The Air Up There
The troposphere, which extends approximately from 0 to 15 km from the earth's surface, is where most of us spend our time. Coincidentally, this zone is also where most of the atmosphere spends its time; approximately 85% of the atmosphere is in this zone. The troposphere is the opposite of a middle school dance; everything mixes like crazy. The reason for this frantic mixing is the upward movement of air. In this unstable region, temperature decreases with altitude. Much of this chapter will focus on reactions, like the formation of photochemical smog, that take place in the troposphere.
Following the troposphere is the stratosphere, stretching from 15 to 50 km from the earth's surface. If the troposphere is the opposite of a middle school dance, the stratosphere is the quintessential middle school dance. There is very little mixing, making this a fairly stable area. Unlike the troposphere, temperature increases with altitude in this region.
The mesosphere goes from 50 to 85 km. This region is like the Area 51 of the atmosphere, being home to strange things like sprites and noctilucent clouds. If you think we're kidding, we're so not kidding. A sprite is a red flash that appears above thunderstorms, not a character from Grimm. In this "truth is stranger than fiction" zone, the temperature undergoes another reversal and decreases with altitude. Make up your mind, atmosphere.
The thermosphere is the final zone, extending from 85 to 500 km above earth's surface. Here, the temperature increases with altitude. Parts of the thermosphere are what some people might call outer space. This is where the International Space Station and space shuttles orbit the Earth.
There are two main ideas we should take home from this atmospheric primer:
1. The temperature profile of the atmosphere is like playing the "getting warmer game" with a preschooler: cold, hot, cold, hot.
2. Some atmospheric zones are unmixed and stable, while others have molecules mixing like crazy.
Aerosols: The Gossips of the AtmosphereAerosols are the gossips of the atmosphere. They tend to interfere, change everything around, and scatter when confronted. To elaborate, they specofically interfere and scatter solar radiation and change the characteristics of clouds. Even though aerosols are gossips, only 10% of aerosols are anthropogenic35, or caused by humans (anthropo = human and genic = produced by, so anthropogenic = produced by humans). The majority of aerosols fall into two major types: sea salt aerosols (SSA) and dust.
Because any standardized chemistry exam is unlikely to test you on your ability to compare aerosols to gossips, let's go over the more formal definition. An aerosol is a suspension of particles in a gas. Atmospheric aerosols are particles that stay aloft in the air. Examples of atmospheric aerosols include dust and pollen.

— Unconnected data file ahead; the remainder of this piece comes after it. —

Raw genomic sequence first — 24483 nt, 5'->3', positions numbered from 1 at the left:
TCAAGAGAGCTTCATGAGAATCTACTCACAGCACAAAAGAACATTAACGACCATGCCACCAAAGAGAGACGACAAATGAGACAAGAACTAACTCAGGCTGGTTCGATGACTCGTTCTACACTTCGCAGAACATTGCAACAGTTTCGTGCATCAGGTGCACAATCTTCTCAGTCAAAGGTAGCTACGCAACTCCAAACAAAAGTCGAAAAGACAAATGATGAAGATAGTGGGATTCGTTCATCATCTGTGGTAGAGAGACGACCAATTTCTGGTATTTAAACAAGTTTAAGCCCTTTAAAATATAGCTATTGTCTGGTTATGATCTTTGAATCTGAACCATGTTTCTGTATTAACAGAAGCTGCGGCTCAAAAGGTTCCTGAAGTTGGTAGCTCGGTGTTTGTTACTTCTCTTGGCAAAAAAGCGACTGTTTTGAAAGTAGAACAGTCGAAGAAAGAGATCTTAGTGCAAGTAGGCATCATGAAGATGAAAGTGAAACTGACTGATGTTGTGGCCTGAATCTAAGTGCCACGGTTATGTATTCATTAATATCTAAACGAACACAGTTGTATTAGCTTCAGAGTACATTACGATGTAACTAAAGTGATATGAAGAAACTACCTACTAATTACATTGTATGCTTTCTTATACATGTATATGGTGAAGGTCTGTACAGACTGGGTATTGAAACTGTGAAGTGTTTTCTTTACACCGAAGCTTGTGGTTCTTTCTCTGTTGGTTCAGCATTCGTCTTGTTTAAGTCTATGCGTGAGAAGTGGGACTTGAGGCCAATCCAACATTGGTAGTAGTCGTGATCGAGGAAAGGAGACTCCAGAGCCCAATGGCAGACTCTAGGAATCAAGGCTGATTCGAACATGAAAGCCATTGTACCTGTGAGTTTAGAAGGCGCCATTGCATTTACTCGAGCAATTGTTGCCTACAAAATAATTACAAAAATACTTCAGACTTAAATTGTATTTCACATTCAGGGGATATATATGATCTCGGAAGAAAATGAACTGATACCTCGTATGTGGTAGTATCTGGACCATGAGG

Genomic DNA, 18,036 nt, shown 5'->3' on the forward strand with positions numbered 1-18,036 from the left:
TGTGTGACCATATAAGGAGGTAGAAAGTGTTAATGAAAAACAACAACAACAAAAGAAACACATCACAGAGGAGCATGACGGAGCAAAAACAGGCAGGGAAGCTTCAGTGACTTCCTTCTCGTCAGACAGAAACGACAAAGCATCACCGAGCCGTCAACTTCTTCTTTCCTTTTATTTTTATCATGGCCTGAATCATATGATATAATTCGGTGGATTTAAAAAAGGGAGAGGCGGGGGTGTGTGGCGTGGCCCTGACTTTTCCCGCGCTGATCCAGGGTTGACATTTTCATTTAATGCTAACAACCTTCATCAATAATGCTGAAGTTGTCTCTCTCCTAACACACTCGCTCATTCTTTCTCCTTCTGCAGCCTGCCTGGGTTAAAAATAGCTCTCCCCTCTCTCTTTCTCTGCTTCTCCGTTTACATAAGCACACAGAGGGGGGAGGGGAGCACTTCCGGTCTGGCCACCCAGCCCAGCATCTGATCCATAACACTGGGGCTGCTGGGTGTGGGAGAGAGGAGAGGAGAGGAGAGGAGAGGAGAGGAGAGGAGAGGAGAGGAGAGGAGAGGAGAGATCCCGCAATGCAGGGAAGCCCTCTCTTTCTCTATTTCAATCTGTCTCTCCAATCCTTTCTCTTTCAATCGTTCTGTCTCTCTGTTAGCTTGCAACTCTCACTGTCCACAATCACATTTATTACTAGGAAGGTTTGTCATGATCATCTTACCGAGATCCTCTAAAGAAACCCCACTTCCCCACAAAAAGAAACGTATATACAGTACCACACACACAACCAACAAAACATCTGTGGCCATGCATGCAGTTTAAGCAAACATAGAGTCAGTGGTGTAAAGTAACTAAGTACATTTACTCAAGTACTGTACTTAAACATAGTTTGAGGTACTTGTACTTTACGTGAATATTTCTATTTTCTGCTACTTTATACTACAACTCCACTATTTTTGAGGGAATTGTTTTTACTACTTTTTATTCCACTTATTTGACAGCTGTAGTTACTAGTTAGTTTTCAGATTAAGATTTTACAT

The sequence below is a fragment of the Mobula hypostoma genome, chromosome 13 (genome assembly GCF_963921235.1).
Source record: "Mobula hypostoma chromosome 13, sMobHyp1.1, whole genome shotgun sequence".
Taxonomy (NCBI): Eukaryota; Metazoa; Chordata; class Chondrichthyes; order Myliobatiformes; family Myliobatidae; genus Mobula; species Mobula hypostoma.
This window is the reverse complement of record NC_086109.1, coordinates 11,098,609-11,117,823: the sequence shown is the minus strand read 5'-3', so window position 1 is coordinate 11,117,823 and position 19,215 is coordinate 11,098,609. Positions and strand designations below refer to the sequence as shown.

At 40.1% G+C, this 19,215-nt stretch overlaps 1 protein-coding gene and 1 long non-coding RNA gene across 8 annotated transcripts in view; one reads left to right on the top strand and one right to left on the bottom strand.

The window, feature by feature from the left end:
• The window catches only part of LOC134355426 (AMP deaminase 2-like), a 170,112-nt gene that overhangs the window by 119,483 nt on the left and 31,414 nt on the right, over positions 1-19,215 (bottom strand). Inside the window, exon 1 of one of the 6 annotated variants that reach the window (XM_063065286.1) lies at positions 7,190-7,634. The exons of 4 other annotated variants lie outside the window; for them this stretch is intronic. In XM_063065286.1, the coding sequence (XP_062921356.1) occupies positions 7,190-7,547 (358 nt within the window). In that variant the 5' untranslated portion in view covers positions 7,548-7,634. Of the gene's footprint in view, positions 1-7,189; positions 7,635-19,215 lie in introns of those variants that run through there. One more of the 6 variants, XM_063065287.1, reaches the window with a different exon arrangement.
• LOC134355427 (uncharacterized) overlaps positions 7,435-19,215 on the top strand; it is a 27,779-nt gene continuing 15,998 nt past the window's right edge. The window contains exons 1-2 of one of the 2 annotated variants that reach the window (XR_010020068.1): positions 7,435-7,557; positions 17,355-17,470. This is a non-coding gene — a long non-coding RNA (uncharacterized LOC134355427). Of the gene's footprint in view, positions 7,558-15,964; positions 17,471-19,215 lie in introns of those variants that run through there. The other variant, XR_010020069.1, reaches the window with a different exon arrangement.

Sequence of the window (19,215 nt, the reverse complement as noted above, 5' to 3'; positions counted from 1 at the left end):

Aerosols vary by location and season. Over desert regions in the Northern Hemisphere, there are great swirling masses of mineral dust. Forest fires lead to domination by aerosols, including smoke and soot. In the Indo-Gangetic Plain2, desert dust and urban pollution are the main aerosols.
Global distribution of aerosols. Red depicts dust, green is smoke, blue is sea salts and white is sulfates. (Source)
How long an aerosol floats around in the atmosphere is an instance where size matters. Large particles settle out quickly; particles greater than 10 μm in size would need strong air currents to keep on floating. Particles between 0.1 and 1 μm can stay aloft for longer than a month and can travel larger distances. Smoke from a Siberian wildfire can reach the Arctic Circle, while pollution from China often makes its way to LA34.
Long-rage transport of aerosols and gases: Inputs of aerosols to the atmosphere include sulfur emissions from the ocean, VOCs, and carbon dioxide (among other compounds) from industry and forests. Some of these, like CFCs, find their way all the up into the stratosphere, while others are literally rained out. (Source)
While the small particles are the ones that move great distances, their numbers are limited because they tend to join together and form larger particles.
Circling back to our gossiping aerosols, let's discuss the tendency of aerosols to scatter and interfere with light. Unlike smaller gas molecules or molecular clusters, particles cause the scattering of visible light and interfere with light transmission. Aerosols and the clouds they form reflect up to 25% of incoming solar radiation. A good rule of thumb is that dark colored aerosols absorb light, while light colored aerosols reflect light.
Brain SnackA totally off-topic but interesting comment: most people can raise their big toes without moving their other toes, making a pedal thumbs up! In a completely unofficial Shmoop survey we determined that 8 out of 10 people can perform this trick, though most don't realize it until asked to do so.
Not only is it a useful party trick, but if you ever lost the use of your thumbs in a freak DS accident, you could still give your mom's chocolate chip and olive pancakes two enthusiastic toes up.